He also acknowledged principal Dr Timothy Jackson for his unstinting support given without hesitation over the past three years.
Pastor Kenneth Manders, a former student, gave the keynote address.
Jokingly, he said: I dont remember graduating from Sandys. I think they just excused me and allowed me to leave. And he admitted that he decided to do illegal trading as a teenager.
I figured that if they could sell alcohol, which killed my grandfather, which is legal, then I could do something that was not so legal. That was my rationale. I was into a rebellious mode like many young men.
With those days behind him he was grateful that he was able to fly under the radar. I never got caught by the police who used to chase me with the ganja. Now I chase them with the gospel, he said. When you understand your purpose in life it gets you back on track.
As a pastor he said he has buried 11 young black men who lost their lives to gang violence.
Ive sat with the grieving families, and some of the families are related and connected. My plea to this generation is that you will not go in that direction.
You were created for a higher purpose, you may be irritated by the negative behaviour around you but you dont have to be in that mix; you dont have to go that way.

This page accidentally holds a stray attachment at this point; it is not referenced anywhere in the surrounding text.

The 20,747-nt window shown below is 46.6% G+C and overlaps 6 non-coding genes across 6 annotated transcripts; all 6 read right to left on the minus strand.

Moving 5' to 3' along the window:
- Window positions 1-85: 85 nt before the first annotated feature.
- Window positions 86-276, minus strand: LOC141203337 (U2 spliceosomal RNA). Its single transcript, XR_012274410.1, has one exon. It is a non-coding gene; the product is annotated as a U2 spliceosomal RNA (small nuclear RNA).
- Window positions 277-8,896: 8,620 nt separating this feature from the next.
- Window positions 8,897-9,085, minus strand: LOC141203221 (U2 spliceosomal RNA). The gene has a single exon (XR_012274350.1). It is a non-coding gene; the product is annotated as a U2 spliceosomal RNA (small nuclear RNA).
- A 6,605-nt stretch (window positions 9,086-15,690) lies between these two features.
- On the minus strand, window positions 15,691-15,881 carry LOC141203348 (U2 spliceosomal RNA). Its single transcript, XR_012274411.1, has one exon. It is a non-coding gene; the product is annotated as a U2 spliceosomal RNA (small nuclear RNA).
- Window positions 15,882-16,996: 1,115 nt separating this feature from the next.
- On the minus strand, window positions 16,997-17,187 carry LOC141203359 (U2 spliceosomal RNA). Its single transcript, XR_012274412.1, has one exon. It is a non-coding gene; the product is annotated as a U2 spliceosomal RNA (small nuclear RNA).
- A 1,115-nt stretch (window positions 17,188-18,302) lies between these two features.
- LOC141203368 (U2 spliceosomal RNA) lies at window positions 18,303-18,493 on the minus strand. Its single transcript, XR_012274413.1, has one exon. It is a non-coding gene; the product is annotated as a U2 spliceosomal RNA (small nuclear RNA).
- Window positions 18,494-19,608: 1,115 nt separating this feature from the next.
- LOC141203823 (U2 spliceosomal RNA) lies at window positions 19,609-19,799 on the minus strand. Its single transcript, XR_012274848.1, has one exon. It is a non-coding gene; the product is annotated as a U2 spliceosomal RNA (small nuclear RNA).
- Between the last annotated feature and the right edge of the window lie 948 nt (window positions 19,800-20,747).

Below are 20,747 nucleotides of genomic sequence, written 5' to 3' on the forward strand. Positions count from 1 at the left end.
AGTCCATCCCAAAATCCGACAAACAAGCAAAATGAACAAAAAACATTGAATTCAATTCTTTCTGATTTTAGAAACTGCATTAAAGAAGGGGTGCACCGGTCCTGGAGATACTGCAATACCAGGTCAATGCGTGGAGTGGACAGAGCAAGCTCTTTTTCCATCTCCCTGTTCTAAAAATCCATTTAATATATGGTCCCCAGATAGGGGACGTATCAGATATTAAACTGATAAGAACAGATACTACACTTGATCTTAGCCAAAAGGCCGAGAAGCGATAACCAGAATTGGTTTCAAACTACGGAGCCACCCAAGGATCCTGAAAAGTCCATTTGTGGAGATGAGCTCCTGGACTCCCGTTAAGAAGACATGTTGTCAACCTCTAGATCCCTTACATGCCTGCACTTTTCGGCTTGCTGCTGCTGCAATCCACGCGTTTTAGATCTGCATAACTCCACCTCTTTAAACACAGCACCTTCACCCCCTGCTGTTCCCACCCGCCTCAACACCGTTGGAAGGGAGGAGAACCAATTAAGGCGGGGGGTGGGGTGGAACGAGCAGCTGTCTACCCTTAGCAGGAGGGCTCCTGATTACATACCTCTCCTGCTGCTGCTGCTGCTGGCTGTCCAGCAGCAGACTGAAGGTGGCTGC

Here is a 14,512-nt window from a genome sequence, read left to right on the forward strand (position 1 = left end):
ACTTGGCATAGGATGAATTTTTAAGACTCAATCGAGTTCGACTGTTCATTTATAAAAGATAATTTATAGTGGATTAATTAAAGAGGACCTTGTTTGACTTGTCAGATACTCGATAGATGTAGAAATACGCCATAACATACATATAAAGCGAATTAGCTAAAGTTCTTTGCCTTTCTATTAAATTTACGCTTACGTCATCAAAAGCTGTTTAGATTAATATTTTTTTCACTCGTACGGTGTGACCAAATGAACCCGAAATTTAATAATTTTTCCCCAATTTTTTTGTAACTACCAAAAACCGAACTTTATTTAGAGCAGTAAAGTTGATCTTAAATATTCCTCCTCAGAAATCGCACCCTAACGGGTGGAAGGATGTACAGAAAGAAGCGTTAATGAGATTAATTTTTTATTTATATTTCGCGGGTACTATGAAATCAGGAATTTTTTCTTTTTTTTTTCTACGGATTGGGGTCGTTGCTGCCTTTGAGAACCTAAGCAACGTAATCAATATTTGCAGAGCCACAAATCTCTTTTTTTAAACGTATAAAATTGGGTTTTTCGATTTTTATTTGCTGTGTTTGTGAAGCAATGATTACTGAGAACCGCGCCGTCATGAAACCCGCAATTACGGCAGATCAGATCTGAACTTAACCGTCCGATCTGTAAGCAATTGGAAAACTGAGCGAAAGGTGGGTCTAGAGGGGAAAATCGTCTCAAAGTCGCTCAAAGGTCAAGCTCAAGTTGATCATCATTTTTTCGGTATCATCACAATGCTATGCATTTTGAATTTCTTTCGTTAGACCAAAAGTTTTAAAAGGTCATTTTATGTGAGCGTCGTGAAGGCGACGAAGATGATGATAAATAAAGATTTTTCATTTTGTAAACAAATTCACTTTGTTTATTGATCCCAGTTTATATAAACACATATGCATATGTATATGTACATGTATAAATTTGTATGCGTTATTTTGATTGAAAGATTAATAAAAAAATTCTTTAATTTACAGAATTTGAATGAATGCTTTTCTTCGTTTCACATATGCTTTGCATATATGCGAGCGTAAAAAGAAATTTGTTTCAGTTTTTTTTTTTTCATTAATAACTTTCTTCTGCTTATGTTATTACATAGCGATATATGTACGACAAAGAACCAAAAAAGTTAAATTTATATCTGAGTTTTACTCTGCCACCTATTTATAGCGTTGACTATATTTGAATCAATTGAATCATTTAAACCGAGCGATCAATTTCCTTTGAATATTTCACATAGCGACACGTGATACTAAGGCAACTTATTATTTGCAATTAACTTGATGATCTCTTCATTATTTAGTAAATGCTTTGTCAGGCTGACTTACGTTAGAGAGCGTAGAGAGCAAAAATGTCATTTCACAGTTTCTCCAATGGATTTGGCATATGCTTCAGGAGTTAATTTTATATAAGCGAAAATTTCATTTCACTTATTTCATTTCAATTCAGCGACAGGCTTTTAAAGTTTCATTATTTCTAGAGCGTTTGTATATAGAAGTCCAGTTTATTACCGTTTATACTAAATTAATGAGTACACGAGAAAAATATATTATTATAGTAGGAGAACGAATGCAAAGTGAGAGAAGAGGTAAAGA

Some of my friends cannot get out of this Island, some are buried, some of them are in jail. Theyre not the tough guys they used to be on the streets in jail. They are weeping people who wish that they had another chance.
Youve got to break that. You have relatives all over this Island and its foolish that in 21 square miles you cant leave a parish.
And he recounted the Bible story of Joseph who lost his coat but not his character. Character is what really matters in the end, identify your goals, make the sacrifice and the effort, maintain direction and you will meet your goal.
Scars clears hurdle over paedophile release
Church should ‘choose for itself’ over SSM
Water park is back with a splash
Graphic illustration of danger on our roads
Yoga helped Holder through father’s death
Independence Day: if not now, when?
Police: no driver found at Paget crash
Burt: our next chapter is independence
My magic moment with Prince Harry
Spate of vandalism on North Shore
Soldier injured in roundabout collision
Mayor calls for action on violence
The Loquats keep island buzzing all night
Edwena Smith (1932-2018)
Residents clean up Bailey’s Bay
Take Our Poll